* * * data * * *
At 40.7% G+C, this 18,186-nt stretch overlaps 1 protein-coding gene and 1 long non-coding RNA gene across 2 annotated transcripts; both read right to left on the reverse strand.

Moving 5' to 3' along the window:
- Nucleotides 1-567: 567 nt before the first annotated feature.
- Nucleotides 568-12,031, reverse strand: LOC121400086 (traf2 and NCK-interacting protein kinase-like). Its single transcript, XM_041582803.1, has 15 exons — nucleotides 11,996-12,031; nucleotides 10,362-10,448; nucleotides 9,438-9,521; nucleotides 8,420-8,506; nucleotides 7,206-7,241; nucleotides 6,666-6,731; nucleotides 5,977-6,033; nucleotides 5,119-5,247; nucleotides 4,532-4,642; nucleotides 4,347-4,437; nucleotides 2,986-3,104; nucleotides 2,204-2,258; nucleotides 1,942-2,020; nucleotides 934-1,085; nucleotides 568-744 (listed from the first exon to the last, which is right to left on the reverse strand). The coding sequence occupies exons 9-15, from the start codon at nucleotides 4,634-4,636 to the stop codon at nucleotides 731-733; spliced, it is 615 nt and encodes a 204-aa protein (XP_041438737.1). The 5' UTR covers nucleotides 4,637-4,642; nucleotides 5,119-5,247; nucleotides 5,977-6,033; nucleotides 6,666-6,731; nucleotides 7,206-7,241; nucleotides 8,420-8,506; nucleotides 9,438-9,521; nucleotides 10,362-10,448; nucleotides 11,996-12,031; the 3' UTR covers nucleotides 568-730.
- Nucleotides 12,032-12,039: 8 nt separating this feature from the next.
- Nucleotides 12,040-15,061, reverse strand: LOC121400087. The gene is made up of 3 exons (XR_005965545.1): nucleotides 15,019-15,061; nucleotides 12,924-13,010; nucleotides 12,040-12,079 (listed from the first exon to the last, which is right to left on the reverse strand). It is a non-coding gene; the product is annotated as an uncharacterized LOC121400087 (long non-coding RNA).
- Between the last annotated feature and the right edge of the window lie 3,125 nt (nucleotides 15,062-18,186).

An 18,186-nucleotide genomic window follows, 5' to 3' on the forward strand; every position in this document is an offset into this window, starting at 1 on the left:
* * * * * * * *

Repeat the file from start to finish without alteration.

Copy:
At 40.7% G+C, this 18,186-nt stretch overlaps 1 protein-coding gene and 1 long non-coding RNA gene across 2 annotated transcripts; both read right to left on the reverse strand.

Moving 5' to 3' along the window:
- Nucleotides 1-567: 567 nt before the first annotated feature.
- Nucleotides 568-12,031, reverse strand: LOC121400086 (traf2 and NCK-interacting protein kinase-like). Its single transcript, XM_041582803.1, has 15 exons — nucleotides 11,996-12,031; nucleotides 10,362-10,448; nucleotides 9,438-9,521; nucleotides 8,420-8,506; nucleotides 7,206-7,241; nucleotides 6,666-6,731; nucleotides 5,977-6,033; nucleotides 5,119-5,247; nucleotides 4,532-4,642; nucleotides 4,347-4,437; nucleotides 2,986-3,104; nucleotides 2,204-2,258; nucleotides 1,942-2,020; nucleotides 934-1,085; nucleotides 568-744 (listed from the first exon to the last, which is right to left on the reverse strand). The coding sequence occupies exons 9-15, from the start codon at nucleotides 4,634-4,636 to the stop codon at nucleotides 731-733; spliced, it is 615 nt and encodes a 204-aa protein (XP_041438737.1). The 5' UTR covers nucleotides 4,637-4,642; nucleotides 5,119-5,247; nucleotides 5,977-6,033; nucleotides 6,666-6,731; nucleotides 7,206-7,241; nucleotides 8,420-8,506; nucleotides 9,438-9,521; nucleotides 10,362-10,448; nucleotides 11,996-12,031; the 3' UTR covers nucleotides 568-730.
- Nucleotides 12,032-12,039: 8 nt separating this feature from the next.
- Nucleotides 12,040-15,061, reverse strand: LOC121400087. The gene is made up of 3 exons (XR_005965545.1): nucleotides 15,019-15,061; nucleotides 12,924-13,010; nucleotides 12,040-12,079 (listed from the first exon to the last, which is right to left on the reverse strand). It is a non-coding gene; the product is annotated as an uncharacterized LOC121400087 (long non-coding RNA).
- Between the last annotated feature and the right edge of the window lie 3,125 nt (nucleotides 15,062-18,186).

An 18,186-nucleotide genomic window follows, 5' to 3' on the forward strand; every position in this document is an offset into this window, starting at 1 on the left: